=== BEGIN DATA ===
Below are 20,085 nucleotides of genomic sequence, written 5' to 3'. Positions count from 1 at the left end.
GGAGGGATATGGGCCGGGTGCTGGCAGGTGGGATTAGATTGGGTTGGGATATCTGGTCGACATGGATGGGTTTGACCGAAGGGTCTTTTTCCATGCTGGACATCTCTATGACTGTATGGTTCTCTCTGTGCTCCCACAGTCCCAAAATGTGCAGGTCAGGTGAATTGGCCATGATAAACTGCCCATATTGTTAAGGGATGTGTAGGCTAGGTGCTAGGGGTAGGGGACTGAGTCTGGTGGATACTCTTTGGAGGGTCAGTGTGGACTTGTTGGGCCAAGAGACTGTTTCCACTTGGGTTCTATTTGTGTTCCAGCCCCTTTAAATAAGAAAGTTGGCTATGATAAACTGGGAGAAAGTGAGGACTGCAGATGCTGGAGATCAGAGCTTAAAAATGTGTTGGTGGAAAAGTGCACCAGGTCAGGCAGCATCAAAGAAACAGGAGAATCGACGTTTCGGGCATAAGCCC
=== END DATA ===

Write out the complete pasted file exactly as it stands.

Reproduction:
Below are 20,085 nucleotides of genomic sequence, written 5' to 3'. Positions count from 1 at the left end.
GGAGGGATATGGGCCGGGTGCTGGCAGGTGGGATTAGATTGGGTTGGGATATCTGGTCGACATGGATGGGTTTGACCGAAGGGTCTTTTTCCATGCTGGACATCTCTATGACTGTATGGTTCTCTCTGTGCTCCCACAGTCCCAAAATGTGCAGGTCAGGTGAATTGGCCATGATAAACTGCCCATATTGTTAAGGGATGTGTAGGCTAGGTGCTAGGGGTAGGGGACTGAGTCTGGTGGATACTCTTTGGAGGGTCAGTGTGGACTTGTTGGGCCAAGAGACTGTTTCCACTTGGGTTCTATTTGTGTTCCAGCCCCTTTAAATAAGAAAGTTGGCTATGATAAACTGGGAGAAAGTGAGGACTGCAGATGCTGGAGATCAGAGCTTAAAAATGTGTTGGTGGAAAAGTGCACCAGGTCAGGCAGCATCAAAGAAACAGGAGAATCGACGTTTCGGGCATAAGCCC